As wildcats go, this one is simple to make. One pass of a well-lubed Remington case through the RCBS sizing die’s tapered expander button expands the neck from .30 to .35. The case is usable and accurate right out of the gate, but fireforming with the first load insures the neck is centered and concentric with the case. The expanding process shortens the case by about .018-inch so I square the new case mouths and trim to 2.820-inch. I chamfer the case mouth and load it.

The big case works best with heavy bullets weighing 225-grains to 250-grains. The limiting factor in overall cartridge length with any of the Ultra Mag cartridges is the rifle’s magazine. The maximum workable cartridge length in this gun is 3.675-inch and that determines the bullet seating depth.

The .358 UMT is not a particularly fussy cartridge to load for, except that it does favor specific powders. I initially thought it would work best with powders like 4350 or 4831, but they actually proved to be a bit too fast. IMR-7828 was by far the best powder tested, but H-1000 also works very well in some loads. With big charges of any powder a hot primer is important; I use only Federal 215 primers.

A few years back I sent the gun out to Barnes Bullets and as a favor they did a series of load developments in their laboratory, where they could measure chamber pressure. The SAAMI spec for the .300 Ultra Mag cartridge is a mean average pressure of 65,000 PSI, which we used as a guideline. Their choice for a “best hunting load” turned out to be mine as well. With a 225-grain XLC Coated X-bullet, they found that 98-grains of IMR-7828 produced 3,100 feet per second and sub-inch groups. I experimented further and found that I could easily take this bullet up past 3,200 feet per second without pressure going too high, but when I did accuracy deteriorated slightly. In the end I settled on exactly the same load the Barnes Lab Rats said would be the best. Recently I substituted the new Barnes Triple Shock 225-grain bullet for the coated X-Bullet. Muzzle velocity with 98.0-grains of IMR 7828 is 3,164 feet per second and the average three shot group measures .6-inch at 100 yards. This was the first load I tried with this bullet, and I quit experimenting right there. It’s hunting season right now, maybe when I have a little more time I’ll see if I can take the velocity higher and still maintain the accuracy.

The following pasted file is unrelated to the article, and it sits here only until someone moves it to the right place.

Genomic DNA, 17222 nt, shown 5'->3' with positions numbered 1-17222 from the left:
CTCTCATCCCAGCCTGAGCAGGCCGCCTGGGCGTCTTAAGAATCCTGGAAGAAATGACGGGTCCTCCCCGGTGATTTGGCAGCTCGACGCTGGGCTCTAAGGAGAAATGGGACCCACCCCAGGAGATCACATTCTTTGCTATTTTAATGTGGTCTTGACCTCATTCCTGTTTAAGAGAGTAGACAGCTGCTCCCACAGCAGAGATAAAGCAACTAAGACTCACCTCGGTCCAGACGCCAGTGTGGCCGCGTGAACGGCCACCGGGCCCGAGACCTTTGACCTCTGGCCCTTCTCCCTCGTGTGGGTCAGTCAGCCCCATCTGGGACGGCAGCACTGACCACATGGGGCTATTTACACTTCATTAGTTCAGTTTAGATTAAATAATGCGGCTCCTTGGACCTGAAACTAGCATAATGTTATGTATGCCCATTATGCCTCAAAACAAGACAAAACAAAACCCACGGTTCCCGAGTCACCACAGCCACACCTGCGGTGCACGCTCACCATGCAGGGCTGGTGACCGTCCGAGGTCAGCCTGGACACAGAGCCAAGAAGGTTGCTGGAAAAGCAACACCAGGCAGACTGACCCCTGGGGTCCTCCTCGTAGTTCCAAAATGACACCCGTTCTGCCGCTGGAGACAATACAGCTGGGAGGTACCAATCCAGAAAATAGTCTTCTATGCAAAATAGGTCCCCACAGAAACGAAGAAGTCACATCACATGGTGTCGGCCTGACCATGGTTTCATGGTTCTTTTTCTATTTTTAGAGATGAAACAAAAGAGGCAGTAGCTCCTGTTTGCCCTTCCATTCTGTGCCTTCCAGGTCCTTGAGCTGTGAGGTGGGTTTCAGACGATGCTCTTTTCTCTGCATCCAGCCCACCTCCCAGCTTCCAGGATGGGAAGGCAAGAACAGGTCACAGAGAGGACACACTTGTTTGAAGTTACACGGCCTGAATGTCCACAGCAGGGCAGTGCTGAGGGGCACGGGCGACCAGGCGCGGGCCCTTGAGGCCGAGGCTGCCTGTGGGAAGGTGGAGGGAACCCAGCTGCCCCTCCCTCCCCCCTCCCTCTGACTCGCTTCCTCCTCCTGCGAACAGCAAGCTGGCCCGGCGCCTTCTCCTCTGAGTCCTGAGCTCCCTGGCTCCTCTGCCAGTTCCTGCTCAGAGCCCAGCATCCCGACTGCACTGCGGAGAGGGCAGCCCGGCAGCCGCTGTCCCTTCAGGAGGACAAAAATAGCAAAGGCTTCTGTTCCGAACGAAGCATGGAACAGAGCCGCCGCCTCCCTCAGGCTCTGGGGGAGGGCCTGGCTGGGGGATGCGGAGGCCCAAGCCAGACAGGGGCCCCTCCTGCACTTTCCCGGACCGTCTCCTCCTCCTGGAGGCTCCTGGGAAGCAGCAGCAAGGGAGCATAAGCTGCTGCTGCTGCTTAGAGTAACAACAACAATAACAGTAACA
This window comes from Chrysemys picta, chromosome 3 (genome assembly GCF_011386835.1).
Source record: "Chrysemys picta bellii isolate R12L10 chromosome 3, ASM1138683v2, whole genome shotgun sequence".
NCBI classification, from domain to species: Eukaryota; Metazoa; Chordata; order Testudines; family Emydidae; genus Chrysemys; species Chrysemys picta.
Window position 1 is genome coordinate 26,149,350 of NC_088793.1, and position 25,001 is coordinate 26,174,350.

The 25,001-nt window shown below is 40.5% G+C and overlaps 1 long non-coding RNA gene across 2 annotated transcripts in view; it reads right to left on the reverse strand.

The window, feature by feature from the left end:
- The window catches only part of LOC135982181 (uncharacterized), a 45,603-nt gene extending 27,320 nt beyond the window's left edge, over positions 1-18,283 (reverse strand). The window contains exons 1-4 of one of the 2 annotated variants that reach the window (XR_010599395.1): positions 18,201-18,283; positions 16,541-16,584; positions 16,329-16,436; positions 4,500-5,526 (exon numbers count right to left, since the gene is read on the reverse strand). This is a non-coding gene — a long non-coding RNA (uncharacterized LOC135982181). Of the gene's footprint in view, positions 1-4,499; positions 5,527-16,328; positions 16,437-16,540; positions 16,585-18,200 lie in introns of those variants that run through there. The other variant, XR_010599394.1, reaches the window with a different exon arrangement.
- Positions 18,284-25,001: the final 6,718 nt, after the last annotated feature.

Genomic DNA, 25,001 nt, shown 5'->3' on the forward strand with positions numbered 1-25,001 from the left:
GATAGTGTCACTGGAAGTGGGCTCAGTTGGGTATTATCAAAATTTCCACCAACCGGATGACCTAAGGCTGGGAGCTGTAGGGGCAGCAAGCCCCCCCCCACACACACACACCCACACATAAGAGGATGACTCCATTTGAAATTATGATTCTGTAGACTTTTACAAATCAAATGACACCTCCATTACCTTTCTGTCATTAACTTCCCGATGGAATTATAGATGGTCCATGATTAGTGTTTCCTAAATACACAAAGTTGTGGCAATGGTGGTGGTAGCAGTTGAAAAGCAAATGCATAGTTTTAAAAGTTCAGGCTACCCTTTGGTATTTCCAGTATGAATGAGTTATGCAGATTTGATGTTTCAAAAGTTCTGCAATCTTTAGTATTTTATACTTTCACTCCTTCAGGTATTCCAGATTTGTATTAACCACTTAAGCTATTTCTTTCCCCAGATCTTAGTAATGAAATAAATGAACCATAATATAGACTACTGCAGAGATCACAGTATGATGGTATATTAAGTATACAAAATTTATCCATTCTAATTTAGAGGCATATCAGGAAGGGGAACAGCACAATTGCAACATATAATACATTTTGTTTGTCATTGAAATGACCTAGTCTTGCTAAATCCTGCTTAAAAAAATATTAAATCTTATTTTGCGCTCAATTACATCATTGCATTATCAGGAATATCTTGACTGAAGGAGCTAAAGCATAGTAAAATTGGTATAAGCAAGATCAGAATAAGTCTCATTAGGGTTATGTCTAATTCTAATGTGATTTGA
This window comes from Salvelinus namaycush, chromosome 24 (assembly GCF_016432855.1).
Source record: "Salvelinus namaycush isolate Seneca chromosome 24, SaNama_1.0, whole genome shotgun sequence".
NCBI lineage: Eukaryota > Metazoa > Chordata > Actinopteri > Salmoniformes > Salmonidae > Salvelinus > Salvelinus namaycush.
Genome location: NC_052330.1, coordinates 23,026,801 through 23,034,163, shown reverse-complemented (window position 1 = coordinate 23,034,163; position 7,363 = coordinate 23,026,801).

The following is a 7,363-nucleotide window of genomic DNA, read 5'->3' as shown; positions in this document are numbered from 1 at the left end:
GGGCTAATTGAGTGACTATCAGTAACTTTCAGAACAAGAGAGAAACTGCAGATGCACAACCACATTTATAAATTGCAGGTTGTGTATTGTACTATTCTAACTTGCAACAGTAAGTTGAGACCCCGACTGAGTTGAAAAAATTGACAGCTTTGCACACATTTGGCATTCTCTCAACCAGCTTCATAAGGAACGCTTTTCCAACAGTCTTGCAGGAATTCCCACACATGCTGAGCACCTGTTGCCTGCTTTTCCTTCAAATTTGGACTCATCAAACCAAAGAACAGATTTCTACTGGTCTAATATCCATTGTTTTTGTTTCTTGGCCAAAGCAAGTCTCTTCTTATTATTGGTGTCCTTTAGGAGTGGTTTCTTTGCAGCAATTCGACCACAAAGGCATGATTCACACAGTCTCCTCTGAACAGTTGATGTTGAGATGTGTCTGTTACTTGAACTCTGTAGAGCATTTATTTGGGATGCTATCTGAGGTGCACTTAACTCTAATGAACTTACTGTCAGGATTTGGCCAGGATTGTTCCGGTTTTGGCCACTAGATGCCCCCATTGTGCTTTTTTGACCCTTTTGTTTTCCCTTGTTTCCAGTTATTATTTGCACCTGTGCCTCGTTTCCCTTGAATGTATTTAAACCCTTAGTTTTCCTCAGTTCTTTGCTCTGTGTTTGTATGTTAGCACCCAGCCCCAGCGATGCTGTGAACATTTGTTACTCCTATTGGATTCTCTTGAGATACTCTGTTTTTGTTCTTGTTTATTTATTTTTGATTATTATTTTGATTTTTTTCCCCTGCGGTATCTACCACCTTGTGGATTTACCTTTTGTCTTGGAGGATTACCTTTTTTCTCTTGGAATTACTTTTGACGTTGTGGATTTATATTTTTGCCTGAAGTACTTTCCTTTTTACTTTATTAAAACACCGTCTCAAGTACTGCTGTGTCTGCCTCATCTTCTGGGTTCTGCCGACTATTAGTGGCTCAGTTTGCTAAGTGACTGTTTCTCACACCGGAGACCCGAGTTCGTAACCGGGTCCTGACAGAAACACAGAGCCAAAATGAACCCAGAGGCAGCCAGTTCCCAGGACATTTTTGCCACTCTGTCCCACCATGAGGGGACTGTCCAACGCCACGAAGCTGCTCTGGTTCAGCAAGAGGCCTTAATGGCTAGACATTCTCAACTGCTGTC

Another bullet that proved excellent is the Swift 250-grain A-Frame. When teamed with 97-grains of IMR-7828 it exits the muzzle at 3,114 feet per second. Accuracy is nearly one hole for the best three-shot groups and always averages less than one minute of angle. The steep ojive profile of this bullet allows it to be seated out almost to the rifling lands while the overall cartridge length remains short enough to fit in the magazine. With this heavier bullet, the mouth of the case must be crimped into this bullet’s cannelure or those in the magazine will migrate out of the case under recoil and fail to chamber.

With 102.0-grains of H-1000 powder, the Nosler 250-grain Partition has a muzzle velocity of 3,029 feet per second. The best 100-yard group was .5-inch and the average is just over one inch. The Nosler 225-grain Partition achieves velocity of 3,225 feet per second with 99.0-grains of IMR-7828 and 1.15-inch average accuracy.

One thing that must be kept in mind is that this is a custom rifle built by Mark Bansner and fitted with an excellent Krieger Barrel. In another gun with a different barrel these loads may prove to be too hot.